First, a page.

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There’s Real Life Inspiration Behind Firefly Lane’s Pacific Northwest Story

Refinery29 logo Refinery29 06/02/2021 Martha Sorren
Ali Skovbye et al. posing for the camera © Provided by Refinery29

If Netflix’s Firefly Lane feels like it could be a true story, that’s because the show was inspired by the life of author Kristin Hannah. In 2008, she published the novel of the same name that the show is based on. It’s her childhood in the ’70s in Snohomish, Washington and her college days at the University of Washington that she drew on for the setting of the book, according to UW Magazine. So it’s not so much the plot that is true to life, but rather the location, the places young Tully Hart (Ali Skovbye) and Kate Mularkey (Roan Curtis) go, the clothes they wear, the music they listen to. 

As in the book, the series follows teenage Tully and Kate as they become best friends in the ’70s and go on to work together in the ’80s, and then it flashes forward to their life as 40-somethings in the early 2000s. Many of the fashion choices and references for these eras came from Hannah’s life.


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“What I particularly loved about writing this novel was the memories it evoked,” the author wrote on her website. “Fads, fashion, products, songs, novels, and news stories — this book contains all of that. In these pages, I was able to return to my youth, the disco era … and tease my hair and dance to Madonna…and jump into my fictional suburban world and run carpool one more time.”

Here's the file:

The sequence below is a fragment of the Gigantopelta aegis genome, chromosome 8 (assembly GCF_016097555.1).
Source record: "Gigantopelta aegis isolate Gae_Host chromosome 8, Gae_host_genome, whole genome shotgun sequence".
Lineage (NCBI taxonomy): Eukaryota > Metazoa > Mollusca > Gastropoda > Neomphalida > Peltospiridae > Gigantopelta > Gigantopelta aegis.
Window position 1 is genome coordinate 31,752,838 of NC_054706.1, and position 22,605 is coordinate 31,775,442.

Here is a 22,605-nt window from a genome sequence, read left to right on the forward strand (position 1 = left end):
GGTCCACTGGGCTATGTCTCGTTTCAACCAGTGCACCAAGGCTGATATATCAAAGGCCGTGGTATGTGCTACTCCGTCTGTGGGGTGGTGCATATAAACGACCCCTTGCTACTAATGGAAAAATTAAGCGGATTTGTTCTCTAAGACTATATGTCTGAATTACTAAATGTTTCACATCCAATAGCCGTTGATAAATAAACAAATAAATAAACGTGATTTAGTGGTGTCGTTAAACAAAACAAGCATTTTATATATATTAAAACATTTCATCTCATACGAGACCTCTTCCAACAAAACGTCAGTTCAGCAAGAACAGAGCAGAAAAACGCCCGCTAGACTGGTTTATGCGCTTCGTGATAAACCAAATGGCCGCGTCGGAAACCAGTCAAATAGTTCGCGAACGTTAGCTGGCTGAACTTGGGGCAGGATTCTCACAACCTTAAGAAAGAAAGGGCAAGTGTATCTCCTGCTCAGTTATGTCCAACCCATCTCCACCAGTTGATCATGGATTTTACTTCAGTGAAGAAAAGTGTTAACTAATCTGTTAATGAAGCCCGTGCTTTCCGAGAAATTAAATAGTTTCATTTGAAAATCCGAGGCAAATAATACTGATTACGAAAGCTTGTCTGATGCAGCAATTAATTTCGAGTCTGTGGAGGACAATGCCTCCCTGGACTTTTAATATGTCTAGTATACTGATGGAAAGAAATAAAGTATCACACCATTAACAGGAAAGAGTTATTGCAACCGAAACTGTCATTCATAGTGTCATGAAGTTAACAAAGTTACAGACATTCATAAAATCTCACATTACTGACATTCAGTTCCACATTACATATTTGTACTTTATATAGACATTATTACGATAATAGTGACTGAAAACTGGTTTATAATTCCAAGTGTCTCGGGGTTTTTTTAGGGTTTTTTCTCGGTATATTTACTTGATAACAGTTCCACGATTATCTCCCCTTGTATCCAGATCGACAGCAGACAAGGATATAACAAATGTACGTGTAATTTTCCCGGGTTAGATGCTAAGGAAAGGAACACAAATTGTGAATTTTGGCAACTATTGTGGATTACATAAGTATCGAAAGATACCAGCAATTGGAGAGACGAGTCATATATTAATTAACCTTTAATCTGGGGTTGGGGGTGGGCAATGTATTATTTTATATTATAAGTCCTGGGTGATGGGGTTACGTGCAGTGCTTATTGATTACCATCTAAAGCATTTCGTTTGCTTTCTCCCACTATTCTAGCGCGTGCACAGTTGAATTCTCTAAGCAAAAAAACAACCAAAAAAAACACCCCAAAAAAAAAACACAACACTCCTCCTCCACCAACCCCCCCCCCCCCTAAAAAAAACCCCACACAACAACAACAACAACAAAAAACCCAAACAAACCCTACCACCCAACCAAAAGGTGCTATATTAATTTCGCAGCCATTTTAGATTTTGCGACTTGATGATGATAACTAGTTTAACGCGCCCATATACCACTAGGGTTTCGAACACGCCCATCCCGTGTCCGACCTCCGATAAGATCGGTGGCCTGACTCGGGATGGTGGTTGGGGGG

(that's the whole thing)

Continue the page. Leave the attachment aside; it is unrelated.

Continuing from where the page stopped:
One scene in particular that is inspired by Hannah’s childhood is when Tully and her mother Cloud (Beau Garrett) relocate to Snohomish in their VW van. That’s what happened in Hannah’s early years, too. According to UW Magazine, her family relocated to Washington from California in 1968, driving up the coast in their VW van until they found a place that felt like home. “Everyone in the van found something they liked in the Pacific Northwest,” Hannah told the magazine. 

Now, Hannah considers herself “such a Pacific Northwest girl,” as she told the Seattle Post-Intelligencer. “Most places that I write about are places that I have lived … If you know a place and live there, you can bring something special to the table,” she added.

In this case, using where she grew up as a backdrop for her fictional characters helped bring to the table a sense of realness. All of the things that happen to Tully and Kate aren’t necessarily things that happened to Hannah or her friends, but they feel like they could happen because everything around them feels so tangible. Ultimately, you’re not so much reading a book or watching a show as you are stepping into Hannah’s world.

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